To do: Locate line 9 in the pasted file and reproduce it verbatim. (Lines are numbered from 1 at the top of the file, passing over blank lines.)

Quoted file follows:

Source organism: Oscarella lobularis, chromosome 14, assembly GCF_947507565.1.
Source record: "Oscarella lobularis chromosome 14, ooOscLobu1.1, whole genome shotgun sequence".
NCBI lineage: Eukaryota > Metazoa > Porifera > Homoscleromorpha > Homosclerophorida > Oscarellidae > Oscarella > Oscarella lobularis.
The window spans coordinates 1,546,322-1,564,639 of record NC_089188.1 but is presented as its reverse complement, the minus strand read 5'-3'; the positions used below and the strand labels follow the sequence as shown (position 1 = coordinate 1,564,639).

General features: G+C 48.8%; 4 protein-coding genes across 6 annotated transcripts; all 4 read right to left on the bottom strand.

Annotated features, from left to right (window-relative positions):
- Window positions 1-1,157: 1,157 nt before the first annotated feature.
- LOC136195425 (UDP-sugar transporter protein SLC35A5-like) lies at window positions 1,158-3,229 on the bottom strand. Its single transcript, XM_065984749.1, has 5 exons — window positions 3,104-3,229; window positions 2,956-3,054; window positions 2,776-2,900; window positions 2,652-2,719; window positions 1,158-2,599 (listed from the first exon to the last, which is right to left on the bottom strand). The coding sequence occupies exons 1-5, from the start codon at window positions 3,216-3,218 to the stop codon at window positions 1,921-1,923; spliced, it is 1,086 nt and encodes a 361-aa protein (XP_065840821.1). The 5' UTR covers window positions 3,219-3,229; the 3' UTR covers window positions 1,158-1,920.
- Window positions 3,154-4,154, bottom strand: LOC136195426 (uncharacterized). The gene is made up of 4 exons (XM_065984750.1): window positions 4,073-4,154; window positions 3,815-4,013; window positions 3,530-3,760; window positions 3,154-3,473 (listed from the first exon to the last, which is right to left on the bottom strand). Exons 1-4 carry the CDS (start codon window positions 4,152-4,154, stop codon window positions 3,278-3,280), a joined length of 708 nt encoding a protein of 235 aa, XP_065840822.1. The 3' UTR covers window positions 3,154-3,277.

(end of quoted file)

- Window positions 3,154-4,154, bottom strand: LOC136195426 (uncharacterized). The gene is made up of 4 exons (XM_065984750.1): window positions 4,073-4,154; window positions 3,815-4,013; window positions 3,530-3,760; window positions 3,154-3,473 (listed from the first exon to the last, which is right to left on the bottom strand). Exons 1-4 carry the CDS (start codon window positions 4,152-4,154, stop codon window positions 3,278-3,280), a joined length of 708 nt encoding a protein of 235 aa, XP_065840822.1. The 3' UTR covers window positions 3,154-3,277.